I’m back from the 2018 Outdoor Blogger Summit and working on catching up on the news from while I was away. A lot has happened over the past few days with climbing expeditions in the Himalaya continuing to unfold and a tragic accident on one of the lesser-known peaks in the region.
We’ll start with the bad news. Last weekend, nine climbers lost their lives on Mt. Gurja, a 7193 meter (23,599 ft) peak located in western Nepal, not far from Dhaulagiri. The group consisted of five climbers from South Korea and four Sherpa guides, all of which were caught in a massive landslide while in Base Camp. Apparently, the team was waiting out bad weather there before proceeding up to high camp, but heavy snow accumulated on the mountains flanks. Eventually, that snow gave lose, burying BC in a wall of ice, snow, rock and dirt.
Amongst those who lost their lives was Korean climbing legend Kim Chang-ho. He was the first person from his home country to scale all 14 8000-meter peaks and was the leader of the expedition to Gurja as well.
Our condolences go out to the friends and family of the team. This story is a sharp reminder that even Nepal’s “lesser” peaks are still dangerous and that Mother Nature can be cruel. This is one of the worst accidents in the Himalaya since the earthquake of 2015.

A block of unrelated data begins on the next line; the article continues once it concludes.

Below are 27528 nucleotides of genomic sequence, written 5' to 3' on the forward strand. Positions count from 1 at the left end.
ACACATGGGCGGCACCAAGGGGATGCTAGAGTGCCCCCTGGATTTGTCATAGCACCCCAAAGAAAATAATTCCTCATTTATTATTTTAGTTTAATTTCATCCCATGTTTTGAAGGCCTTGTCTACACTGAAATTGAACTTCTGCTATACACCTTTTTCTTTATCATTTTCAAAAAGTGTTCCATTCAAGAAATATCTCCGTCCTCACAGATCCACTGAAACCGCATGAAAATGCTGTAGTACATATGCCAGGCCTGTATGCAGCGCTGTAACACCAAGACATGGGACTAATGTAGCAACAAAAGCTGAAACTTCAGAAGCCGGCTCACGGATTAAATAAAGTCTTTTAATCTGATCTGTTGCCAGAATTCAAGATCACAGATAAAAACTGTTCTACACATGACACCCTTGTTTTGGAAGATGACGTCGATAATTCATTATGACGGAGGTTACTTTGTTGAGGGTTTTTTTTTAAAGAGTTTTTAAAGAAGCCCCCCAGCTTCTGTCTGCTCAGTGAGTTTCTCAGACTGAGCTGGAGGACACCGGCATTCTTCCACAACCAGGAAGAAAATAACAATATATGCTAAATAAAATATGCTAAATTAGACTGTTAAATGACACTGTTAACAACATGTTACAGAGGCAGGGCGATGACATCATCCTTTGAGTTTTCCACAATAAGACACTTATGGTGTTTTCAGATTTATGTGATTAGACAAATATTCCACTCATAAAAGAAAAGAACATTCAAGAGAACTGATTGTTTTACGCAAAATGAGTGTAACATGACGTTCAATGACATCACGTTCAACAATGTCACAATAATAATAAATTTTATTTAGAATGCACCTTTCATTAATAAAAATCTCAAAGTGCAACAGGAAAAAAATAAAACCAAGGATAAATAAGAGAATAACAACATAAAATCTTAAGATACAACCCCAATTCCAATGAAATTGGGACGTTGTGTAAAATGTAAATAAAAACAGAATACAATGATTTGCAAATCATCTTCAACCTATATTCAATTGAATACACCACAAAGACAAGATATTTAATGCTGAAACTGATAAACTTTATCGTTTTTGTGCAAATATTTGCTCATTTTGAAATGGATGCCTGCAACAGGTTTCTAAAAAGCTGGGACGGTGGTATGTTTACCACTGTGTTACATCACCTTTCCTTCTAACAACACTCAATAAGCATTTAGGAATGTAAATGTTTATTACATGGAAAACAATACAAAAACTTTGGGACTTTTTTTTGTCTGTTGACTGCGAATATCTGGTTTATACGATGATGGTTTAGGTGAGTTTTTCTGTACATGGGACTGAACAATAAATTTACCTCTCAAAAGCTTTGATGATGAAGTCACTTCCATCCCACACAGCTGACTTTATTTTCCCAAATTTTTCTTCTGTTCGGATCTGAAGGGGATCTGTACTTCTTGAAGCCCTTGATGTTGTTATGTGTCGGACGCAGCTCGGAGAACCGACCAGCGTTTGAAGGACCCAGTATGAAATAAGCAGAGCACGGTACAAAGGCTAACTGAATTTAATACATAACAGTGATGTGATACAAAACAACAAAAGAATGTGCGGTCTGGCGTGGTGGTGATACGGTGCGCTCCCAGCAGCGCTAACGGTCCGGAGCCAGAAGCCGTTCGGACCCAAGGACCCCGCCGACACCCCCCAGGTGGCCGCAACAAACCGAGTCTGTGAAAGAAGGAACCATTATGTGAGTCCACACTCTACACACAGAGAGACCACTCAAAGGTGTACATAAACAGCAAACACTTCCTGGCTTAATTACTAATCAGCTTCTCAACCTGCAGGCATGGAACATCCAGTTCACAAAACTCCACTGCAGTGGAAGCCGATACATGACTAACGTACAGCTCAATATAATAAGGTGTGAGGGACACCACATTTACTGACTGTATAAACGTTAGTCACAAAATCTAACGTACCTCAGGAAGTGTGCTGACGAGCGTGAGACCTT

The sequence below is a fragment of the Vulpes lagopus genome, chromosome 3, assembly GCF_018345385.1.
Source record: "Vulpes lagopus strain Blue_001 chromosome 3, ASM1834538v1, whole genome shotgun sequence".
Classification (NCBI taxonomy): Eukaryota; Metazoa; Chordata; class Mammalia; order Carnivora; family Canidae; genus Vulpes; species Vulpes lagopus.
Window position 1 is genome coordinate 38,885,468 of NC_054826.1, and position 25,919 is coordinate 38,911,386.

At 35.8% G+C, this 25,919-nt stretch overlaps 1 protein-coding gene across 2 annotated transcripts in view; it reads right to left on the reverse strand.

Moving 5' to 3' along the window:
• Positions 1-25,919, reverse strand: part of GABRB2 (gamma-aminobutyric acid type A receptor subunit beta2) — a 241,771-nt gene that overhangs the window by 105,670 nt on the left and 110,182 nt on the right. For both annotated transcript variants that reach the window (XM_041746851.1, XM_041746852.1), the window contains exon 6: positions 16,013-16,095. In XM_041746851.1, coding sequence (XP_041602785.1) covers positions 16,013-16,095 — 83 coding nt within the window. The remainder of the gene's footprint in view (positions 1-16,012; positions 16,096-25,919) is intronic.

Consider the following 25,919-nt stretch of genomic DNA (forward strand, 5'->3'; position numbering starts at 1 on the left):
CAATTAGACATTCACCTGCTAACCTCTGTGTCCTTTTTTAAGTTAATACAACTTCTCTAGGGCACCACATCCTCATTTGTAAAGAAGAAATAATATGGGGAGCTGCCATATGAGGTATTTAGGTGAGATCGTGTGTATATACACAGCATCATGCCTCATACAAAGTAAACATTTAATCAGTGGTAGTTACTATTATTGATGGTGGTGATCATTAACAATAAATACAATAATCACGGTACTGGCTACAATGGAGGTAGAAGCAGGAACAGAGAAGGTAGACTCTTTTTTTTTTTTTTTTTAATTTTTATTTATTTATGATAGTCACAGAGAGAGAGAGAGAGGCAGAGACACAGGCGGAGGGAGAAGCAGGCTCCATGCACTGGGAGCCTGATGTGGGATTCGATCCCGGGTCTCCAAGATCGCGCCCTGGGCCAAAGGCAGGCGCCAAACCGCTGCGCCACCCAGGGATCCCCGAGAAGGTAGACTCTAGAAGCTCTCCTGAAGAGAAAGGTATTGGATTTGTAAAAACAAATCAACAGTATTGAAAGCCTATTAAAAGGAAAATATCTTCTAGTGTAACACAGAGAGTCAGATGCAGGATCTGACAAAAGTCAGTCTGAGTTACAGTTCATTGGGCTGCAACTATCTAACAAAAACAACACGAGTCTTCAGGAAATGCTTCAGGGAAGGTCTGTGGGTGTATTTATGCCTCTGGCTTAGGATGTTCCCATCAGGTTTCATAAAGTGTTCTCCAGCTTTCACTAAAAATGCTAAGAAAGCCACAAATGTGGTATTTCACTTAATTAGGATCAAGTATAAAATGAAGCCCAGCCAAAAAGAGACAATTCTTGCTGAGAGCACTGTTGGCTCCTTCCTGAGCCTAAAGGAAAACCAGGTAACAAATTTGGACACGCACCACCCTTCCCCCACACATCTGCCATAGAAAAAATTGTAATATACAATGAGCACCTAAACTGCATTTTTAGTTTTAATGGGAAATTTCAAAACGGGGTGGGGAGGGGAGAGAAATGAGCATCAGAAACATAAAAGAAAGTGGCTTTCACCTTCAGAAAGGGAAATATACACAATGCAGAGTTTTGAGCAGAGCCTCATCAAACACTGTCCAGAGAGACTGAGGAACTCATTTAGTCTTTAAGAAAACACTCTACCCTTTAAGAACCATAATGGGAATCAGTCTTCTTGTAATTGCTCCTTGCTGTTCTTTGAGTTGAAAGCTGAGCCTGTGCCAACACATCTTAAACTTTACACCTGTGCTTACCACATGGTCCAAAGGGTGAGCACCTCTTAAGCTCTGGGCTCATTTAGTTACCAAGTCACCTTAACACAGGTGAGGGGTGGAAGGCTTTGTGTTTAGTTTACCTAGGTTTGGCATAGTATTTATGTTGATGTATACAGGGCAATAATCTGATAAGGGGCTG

Elsewhere, teams are preparing to climb a variety of sub-8000 meter peaks as the autumn season continues to unfold. Our friend Alan Arnette is in the midst of his expedition to Island Peak for instance, and The Himalayan Times reports that rope fixing on Ama Dablam was completed a few days back, clearing the way for teams to begin scaling that famous and unique mountain. The 6812 meter (22,349 ft) peak is a popular one for climbers looking to tune up prior to a major 8000-meter climb in the spring, and apparently most teams are still getting settled into Base Camp and acclimatizing.
Last week, a team of three climbers consisting of mountain guide Jyamchang Bhote, Belgian Martin Paul Discors and Swedish alpinist Manuel Alejandro Jimenez Carrosa scaled Ama Dablam before the ropes were installed. They went up in alpine style in a fast and light descent a few days ahead of the rope fixing Sherpas. Now that the stage has been set however, we can expect more summits to come.
As mentioned previously, the fall climbing season is kind of winding down. The big 8000-meter peaks have been scaled and those squads have gone home. There are still several ongoing expeditions on smaller mountains however, so we’ll continue to keep an eye on things for interesting news.
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